Every fortnight I curate some of the observations and insights that were shared on social media. I call these Friday’s Finds and these are the last ones for 2020, a year few of us will forget.
So shaken as we are, so wan with care,
Find we a time for frighted peace to pant,
And breathe short-winded accents of new broils
To be commenced in strands afar remote.
“A friendly reminder: Your inability to understand science is not an argument against it.” —@Konfytbekkie
Dave Trott — Words Beat Data
1842 — A member of the [Children’s Employment] commission asked a young writer to help with a pamphlet to turn public opinion against the cruel treatment of the poor.
To bring the greed of the wealthy to everyone’s attention.
The young writer’s name was Charles Dickens, and the pamphlet was to be called: “An Appeal to the People of England on behalf of the Poor Man’s Child.”
Dickens visited tin mines in Cornwall, and Field Lane Ragged School in London’s east end.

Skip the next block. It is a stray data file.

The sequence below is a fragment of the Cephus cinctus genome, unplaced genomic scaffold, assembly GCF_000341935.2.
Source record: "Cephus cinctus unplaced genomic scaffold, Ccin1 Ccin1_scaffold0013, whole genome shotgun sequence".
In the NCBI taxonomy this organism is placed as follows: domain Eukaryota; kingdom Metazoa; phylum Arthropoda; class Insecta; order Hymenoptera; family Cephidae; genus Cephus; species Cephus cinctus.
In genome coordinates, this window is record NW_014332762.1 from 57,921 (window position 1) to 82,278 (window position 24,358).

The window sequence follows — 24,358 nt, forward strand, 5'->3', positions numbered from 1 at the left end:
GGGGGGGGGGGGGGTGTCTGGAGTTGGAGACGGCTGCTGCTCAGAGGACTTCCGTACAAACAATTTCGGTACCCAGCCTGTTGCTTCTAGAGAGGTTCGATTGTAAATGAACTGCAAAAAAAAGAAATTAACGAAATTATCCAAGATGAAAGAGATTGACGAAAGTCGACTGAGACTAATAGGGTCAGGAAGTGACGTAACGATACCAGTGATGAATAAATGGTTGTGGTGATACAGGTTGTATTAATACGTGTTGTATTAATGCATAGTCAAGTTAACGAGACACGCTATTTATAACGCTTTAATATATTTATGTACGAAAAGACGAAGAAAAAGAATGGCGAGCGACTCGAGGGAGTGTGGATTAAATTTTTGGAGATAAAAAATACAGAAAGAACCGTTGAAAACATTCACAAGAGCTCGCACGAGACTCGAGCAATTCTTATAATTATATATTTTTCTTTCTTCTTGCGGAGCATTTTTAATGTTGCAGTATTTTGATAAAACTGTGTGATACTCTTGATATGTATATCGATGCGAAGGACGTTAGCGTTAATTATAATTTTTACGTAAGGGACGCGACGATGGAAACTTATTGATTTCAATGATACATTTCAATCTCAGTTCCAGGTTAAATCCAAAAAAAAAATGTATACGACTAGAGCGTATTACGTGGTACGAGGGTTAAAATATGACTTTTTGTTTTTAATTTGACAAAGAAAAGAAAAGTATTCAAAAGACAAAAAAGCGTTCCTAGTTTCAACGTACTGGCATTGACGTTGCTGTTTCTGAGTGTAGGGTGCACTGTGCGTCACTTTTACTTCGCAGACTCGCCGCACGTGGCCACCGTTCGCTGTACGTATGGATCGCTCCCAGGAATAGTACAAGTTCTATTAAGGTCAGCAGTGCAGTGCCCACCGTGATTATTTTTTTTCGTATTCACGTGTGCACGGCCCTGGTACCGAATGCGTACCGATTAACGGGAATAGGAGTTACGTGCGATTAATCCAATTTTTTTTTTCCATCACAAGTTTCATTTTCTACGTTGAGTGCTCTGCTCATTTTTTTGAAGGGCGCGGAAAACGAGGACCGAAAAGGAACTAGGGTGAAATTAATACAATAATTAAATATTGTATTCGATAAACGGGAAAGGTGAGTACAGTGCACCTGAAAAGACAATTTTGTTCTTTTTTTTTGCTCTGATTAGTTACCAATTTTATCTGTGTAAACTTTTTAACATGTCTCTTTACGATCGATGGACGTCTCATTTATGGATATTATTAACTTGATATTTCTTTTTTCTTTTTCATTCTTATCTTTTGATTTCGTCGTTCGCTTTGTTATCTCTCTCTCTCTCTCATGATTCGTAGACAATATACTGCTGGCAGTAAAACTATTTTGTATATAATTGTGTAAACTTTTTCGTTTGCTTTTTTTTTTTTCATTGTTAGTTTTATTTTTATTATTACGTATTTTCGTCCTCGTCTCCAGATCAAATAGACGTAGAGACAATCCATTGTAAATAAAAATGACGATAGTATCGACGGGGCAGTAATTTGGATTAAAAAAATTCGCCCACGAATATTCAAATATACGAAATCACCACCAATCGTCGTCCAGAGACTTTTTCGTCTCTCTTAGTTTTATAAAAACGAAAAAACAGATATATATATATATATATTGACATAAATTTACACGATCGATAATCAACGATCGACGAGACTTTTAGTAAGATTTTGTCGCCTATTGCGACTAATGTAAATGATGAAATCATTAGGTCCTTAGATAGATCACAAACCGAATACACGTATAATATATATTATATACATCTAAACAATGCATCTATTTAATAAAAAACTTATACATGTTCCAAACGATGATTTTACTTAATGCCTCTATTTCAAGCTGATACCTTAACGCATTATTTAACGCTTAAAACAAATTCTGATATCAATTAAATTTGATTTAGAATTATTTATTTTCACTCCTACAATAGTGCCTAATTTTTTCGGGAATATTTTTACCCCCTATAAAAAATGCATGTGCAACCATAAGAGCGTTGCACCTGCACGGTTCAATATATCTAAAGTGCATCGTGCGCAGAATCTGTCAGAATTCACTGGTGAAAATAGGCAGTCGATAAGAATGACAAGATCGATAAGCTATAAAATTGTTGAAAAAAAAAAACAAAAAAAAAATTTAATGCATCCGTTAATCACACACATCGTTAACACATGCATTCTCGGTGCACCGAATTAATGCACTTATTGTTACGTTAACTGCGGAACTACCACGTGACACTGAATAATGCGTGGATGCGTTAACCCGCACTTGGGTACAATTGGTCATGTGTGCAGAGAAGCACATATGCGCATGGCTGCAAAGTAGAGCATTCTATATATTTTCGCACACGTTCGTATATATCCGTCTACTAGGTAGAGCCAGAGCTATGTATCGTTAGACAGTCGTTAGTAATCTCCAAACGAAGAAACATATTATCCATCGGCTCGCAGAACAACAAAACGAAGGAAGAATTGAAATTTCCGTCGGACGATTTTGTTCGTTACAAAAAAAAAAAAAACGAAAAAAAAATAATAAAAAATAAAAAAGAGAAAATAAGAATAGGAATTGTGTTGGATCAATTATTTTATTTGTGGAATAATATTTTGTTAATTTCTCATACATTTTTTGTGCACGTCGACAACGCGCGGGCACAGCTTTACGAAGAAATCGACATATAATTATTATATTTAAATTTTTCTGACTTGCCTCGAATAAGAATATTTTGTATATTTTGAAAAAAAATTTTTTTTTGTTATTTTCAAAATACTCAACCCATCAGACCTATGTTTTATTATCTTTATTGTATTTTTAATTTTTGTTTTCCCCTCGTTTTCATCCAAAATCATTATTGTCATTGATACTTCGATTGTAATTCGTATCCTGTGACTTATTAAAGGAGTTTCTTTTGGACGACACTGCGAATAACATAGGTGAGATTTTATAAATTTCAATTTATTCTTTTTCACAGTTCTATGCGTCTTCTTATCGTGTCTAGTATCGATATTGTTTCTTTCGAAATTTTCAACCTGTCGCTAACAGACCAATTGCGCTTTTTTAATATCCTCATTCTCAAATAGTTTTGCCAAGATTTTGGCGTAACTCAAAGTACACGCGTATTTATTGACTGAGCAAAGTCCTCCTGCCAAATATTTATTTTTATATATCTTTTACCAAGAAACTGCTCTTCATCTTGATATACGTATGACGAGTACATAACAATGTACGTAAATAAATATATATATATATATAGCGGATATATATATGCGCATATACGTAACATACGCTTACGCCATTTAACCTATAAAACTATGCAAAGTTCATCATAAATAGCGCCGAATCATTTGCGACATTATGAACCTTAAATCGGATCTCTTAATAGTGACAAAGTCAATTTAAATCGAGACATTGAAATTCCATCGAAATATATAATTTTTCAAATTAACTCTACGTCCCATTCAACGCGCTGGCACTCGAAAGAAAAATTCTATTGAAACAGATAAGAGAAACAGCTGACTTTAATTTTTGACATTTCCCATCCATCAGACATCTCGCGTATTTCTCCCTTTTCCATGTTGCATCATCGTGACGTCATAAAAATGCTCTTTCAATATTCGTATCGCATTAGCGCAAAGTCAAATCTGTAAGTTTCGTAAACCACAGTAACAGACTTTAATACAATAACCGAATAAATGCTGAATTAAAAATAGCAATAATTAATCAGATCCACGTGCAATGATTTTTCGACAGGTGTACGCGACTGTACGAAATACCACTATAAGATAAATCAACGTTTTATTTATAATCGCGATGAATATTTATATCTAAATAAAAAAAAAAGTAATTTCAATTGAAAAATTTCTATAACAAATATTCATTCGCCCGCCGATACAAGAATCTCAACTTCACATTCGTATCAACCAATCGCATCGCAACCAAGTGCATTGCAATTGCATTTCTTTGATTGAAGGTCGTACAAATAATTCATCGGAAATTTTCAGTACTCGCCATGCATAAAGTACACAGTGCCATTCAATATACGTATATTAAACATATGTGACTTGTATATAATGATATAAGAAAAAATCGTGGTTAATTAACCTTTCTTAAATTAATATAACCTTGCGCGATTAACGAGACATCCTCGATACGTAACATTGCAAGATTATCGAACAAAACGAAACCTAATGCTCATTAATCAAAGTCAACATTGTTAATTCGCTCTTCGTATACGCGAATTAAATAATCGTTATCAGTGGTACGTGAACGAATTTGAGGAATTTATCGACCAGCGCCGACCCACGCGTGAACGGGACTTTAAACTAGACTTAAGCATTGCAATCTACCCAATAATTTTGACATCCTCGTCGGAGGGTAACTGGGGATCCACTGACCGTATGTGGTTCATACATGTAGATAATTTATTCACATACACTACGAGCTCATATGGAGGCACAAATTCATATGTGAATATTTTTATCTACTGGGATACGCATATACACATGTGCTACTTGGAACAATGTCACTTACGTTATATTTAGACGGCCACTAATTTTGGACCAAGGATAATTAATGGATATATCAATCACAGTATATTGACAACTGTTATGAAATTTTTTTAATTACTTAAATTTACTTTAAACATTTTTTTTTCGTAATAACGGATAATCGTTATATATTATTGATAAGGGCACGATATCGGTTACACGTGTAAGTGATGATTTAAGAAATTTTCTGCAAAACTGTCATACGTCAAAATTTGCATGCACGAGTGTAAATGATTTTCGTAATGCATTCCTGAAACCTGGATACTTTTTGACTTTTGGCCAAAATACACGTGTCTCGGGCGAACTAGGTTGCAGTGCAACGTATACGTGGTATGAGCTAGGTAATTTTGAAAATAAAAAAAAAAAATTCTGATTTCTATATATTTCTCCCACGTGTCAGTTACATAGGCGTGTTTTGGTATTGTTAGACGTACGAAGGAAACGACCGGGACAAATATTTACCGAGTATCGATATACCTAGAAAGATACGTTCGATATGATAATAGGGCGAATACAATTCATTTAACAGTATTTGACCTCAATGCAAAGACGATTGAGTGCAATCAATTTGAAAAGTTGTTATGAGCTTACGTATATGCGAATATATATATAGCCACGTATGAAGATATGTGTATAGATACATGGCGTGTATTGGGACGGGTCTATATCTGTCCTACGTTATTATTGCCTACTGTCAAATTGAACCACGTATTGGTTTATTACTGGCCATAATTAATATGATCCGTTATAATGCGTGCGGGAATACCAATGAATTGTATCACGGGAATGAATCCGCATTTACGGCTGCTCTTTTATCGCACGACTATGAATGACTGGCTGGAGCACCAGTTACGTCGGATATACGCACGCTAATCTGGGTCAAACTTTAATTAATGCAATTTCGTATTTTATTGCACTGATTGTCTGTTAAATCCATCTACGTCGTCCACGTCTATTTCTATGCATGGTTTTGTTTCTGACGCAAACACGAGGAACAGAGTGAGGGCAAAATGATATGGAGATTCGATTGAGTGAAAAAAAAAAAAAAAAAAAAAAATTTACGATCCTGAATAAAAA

What he saw there made him too angry to write a pamphlet.
Reason alone wouldn’t change anything.
Someone else could do facts and figures — he needed to move people emotionally.
He said to the head of the commission, Dr Southwood Smith: “You will certainly feel that a sledgehammer has come down with 20 times the force of the first idea.”
And Charles Dickens wrote A Christmas Carol.
The state actually has been massively essential for capitalism to work by investing in the physical infrastructure, the social infrastructure, the deep tech stuff that I talk about “The Entrepreneurial State.”
That’s the myth about the free market. Without the state, we wouldn’t have capitalism.
For years, anthropologists and evolutionary biologists have struggled to explain the existence of menopause, a life stage that humans do not share with our primate relatives. Why would it be beneficial for females to stop being able to have children with decades still left to live? … “Grandmothering gave us the kind of upbringing that made us more dependent on each other socially and prone to engage each other’s attention.” This trend, Hawkes says, drove the increase in brain size, along with longer lifespans and menopause.